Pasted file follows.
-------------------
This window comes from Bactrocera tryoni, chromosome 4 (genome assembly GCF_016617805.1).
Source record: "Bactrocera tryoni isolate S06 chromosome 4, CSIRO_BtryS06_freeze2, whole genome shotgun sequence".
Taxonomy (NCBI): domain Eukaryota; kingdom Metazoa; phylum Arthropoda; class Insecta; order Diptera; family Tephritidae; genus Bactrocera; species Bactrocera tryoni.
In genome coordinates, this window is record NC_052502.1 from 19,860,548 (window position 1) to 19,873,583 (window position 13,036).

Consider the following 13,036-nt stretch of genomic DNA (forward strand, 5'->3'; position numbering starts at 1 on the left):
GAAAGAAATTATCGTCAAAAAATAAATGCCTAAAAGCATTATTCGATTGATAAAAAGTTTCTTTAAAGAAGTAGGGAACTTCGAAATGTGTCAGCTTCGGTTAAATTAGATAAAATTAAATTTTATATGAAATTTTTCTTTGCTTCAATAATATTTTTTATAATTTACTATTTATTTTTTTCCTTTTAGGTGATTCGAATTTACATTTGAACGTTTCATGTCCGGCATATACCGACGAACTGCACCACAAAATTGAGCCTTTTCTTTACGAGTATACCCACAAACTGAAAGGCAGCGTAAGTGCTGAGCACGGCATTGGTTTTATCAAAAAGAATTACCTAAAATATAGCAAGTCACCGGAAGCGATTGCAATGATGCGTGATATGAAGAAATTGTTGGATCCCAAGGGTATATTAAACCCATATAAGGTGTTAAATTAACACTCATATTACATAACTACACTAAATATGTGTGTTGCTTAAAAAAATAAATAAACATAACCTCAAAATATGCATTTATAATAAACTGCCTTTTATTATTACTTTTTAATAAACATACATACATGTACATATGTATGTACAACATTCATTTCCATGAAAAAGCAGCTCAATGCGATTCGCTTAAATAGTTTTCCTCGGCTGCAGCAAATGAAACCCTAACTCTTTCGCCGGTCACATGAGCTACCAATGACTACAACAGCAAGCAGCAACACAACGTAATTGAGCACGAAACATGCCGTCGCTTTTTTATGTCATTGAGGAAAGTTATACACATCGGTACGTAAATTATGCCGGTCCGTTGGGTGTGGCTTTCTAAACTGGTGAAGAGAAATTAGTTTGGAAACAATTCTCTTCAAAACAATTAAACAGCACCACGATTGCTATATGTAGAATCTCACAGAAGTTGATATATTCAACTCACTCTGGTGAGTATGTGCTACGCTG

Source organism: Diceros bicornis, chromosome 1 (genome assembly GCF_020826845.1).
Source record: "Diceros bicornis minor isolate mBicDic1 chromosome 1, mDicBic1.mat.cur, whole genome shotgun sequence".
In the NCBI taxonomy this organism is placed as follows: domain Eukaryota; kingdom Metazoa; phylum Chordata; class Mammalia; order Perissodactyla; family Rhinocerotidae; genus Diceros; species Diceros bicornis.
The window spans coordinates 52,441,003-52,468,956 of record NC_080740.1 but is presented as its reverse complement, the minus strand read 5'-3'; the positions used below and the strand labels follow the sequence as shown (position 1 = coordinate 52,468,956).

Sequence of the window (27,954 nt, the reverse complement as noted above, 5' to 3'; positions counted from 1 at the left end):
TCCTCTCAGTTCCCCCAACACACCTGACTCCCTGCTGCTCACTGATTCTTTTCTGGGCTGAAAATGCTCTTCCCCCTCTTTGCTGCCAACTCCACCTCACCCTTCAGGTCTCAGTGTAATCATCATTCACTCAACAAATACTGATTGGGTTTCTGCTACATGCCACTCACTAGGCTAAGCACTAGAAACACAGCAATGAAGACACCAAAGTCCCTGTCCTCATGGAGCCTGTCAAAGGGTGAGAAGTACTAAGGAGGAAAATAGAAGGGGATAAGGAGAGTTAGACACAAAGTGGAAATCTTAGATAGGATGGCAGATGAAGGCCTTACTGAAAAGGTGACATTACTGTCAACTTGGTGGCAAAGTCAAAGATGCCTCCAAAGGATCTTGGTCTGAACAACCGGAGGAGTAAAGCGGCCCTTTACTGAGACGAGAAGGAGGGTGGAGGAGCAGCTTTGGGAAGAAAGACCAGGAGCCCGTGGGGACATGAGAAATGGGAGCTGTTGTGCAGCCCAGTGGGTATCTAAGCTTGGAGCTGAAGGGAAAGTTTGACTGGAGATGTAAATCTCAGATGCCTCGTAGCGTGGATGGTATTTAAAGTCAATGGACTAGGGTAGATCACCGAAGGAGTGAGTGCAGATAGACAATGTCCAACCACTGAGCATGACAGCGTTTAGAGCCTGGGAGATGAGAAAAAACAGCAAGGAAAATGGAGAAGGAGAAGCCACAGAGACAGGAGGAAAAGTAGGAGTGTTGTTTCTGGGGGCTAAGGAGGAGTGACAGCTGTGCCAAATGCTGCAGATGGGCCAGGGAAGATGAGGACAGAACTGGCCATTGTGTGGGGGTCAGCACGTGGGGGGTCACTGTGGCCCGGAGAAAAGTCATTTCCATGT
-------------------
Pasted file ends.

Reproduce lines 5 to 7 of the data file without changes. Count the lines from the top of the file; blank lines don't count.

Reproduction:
Consider the following 13,036-nt stretch of genomic DNA (forward strand, 5'->3'; position numbering starts at 1 on the left):
GAAAGAAATTATCGTCAAAAAATAAATGCCTAAAAGCATTATTCGATTGATAAAAAGTTTCTTTAAAGAAGTAGGGAACTTCGAAATGTGTCAGCTTCGGTTAAATTAGATAAAATTAAATTTTATATGAAATTTTTCTTTGCTTCAATAATATTTTTTATAATTTACTATTTATTTTTTTCCTTTTAGGTGATTCGAATTTACATTTGAACGTTTCATGTCCGGCATATACCGACGAACTGCACCACAAAATTGAGCCTTTTCTTTACGAGTATACCCACAAACTGAAAGGCAGCGTAAGTGCTGAGCACGGCATTGGTTTTATCAAAAAGAATTACCTAAAATATAGCAAGTCACCGGAAGCGATTGCAATGATGCGTGATATGAAGAAATTGTTGGATCCCAAGGGTATATTAAACCCATATAAGGTGTTAAATTAACACTCATATTACATAACTACACTAAATATGTGTGTTGCTTAAAAAAATAAATAAACATAACCTCAAAATATGCATTTATAATAAACTGCCTTTTATTATTACTTTTTAATAAACATACATACATGTACATATGTATGTACAACATTCATTTCCATGAAAAAGCAGCTCAATGCGATTCGCTTAAATAGTTTTCCTCGGCTGCAGCAAATGAAACCCTAACTCTTTCGCCGGTCACATGAGCTACCAATGACTACAACAGCAAGCAGCAACACAACGTAATTGAGCACGAAACATGCCGTCGCTTTTTTATGTCATTGAGGAAAGTTATACACATCGGTACGTAAATTATGCCGGTCCGTTGGGTGTGGCTTTCTAAACTGGTGAAGAGAAATTAGTTTGGAAACAATTCTCTTCAAAACAATTAAACAGCACCACGATTGCTATATGTAGAATCTCACAGAAGTTGATATATTCAACTCACTCTGGTGAGTATGTGCTACGCTG

Source organism: Diceros bicornis, chromosome 1 (genome assembly GCF_020826845.1).